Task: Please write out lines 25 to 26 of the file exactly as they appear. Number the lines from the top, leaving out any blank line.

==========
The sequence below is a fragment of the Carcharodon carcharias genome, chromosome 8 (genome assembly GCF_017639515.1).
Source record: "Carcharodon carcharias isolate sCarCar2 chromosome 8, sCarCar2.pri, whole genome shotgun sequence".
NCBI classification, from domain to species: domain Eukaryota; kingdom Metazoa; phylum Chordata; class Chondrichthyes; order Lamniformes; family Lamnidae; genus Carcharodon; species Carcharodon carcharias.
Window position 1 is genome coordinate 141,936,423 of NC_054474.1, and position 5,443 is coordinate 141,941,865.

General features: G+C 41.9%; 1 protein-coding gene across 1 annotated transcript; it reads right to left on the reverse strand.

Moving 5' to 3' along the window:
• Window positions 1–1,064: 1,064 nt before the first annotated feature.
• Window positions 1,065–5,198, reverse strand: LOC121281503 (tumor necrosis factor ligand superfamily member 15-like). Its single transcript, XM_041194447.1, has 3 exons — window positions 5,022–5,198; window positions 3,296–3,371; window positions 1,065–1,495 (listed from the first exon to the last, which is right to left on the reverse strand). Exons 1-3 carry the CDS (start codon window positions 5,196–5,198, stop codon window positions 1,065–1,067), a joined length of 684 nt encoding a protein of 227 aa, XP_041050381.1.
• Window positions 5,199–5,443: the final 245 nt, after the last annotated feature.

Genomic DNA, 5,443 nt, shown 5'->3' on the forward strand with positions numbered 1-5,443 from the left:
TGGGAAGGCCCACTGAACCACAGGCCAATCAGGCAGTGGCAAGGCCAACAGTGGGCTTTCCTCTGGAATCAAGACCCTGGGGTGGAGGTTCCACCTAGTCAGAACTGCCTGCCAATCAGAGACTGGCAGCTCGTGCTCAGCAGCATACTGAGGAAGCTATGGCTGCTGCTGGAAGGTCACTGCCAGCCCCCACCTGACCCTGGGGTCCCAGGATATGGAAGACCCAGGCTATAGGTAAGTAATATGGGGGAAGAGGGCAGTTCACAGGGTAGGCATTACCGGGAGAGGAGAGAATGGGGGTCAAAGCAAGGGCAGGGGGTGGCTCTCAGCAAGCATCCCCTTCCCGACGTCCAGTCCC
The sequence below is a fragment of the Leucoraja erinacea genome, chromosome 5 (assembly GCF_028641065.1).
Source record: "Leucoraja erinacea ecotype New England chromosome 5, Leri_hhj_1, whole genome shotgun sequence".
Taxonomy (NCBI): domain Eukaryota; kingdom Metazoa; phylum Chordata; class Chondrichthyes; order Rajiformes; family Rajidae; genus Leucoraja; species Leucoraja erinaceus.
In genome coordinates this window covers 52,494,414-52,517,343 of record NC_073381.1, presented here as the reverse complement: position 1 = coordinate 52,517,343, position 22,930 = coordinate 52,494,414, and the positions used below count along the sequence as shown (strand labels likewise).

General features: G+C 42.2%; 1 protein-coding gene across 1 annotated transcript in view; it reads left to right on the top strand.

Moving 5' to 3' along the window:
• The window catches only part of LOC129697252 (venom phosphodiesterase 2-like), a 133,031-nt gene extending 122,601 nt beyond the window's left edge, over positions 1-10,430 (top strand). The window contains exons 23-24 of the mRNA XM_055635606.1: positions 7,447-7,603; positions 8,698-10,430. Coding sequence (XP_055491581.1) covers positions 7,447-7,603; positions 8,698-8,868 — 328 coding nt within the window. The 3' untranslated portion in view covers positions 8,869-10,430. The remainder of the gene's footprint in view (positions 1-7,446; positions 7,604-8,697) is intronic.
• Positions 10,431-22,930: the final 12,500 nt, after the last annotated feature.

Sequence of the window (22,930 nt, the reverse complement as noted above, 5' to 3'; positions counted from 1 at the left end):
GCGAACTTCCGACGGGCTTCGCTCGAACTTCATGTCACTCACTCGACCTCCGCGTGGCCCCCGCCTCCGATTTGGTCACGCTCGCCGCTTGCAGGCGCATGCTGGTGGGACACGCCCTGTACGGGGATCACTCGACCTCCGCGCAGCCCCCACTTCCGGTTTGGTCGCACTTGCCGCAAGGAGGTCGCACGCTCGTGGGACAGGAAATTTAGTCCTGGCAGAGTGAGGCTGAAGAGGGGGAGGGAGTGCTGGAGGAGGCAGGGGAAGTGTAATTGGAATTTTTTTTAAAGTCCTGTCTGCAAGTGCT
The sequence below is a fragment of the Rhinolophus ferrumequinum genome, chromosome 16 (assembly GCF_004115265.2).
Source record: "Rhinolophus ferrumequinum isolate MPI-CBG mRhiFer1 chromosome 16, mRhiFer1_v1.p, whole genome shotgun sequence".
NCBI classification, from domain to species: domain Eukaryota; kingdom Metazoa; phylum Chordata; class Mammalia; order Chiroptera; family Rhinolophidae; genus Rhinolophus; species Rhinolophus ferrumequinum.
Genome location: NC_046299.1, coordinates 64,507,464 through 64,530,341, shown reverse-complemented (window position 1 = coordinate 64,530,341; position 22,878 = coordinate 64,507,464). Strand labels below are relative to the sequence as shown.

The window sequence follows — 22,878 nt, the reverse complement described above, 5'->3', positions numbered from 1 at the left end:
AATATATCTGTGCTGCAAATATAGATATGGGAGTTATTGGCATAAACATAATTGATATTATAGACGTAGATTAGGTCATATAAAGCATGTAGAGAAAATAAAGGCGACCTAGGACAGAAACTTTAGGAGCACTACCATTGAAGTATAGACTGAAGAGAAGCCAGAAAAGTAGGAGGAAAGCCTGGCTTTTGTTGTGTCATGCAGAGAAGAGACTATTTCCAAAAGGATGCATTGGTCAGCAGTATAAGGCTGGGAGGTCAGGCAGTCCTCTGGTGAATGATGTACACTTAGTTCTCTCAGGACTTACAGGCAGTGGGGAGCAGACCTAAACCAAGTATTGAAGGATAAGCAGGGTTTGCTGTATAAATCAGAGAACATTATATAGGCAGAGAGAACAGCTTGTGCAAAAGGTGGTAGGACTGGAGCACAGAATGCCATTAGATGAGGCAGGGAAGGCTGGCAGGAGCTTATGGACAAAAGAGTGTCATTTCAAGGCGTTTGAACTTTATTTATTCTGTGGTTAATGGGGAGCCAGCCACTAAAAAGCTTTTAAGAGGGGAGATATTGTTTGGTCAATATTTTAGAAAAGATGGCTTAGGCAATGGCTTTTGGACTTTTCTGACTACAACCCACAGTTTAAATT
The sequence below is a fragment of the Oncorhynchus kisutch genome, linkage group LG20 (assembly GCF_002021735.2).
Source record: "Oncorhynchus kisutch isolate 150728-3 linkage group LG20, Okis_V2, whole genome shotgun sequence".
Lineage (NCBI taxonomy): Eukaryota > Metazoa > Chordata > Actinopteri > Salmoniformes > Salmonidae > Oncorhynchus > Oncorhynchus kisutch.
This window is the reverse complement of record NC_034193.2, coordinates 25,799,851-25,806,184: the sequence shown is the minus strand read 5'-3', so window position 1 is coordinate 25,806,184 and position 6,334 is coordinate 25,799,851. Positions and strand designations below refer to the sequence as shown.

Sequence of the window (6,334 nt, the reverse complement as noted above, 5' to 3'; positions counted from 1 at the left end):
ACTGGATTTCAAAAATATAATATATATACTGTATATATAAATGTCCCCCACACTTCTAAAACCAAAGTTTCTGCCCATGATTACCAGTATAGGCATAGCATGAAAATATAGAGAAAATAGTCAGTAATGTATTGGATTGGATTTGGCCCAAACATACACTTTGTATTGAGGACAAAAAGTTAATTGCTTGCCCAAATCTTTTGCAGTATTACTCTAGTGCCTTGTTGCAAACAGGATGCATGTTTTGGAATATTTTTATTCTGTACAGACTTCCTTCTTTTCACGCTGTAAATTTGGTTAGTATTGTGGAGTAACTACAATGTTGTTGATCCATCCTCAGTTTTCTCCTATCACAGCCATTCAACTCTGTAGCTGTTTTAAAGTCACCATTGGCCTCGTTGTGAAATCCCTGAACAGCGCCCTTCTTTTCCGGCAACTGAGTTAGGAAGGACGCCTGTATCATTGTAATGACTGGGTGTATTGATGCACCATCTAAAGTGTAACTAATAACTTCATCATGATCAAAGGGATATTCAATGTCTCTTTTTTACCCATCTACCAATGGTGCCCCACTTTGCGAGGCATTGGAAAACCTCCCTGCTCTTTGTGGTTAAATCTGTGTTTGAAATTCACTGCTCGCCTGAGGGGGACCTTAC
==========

Genome location: NC_046299.1, coordinates 64,507,464 through 64,530,341, shown reverse-complemented (window position 1 = coordinate 64,530,341; position 22,878 = coordinate 64,507,464). Strand labels below are relative to the sequence as shown.

The window sequence follows — 22,878 nt, the reverse complement described above, 5'->3', positions numbered from 1 at the left end: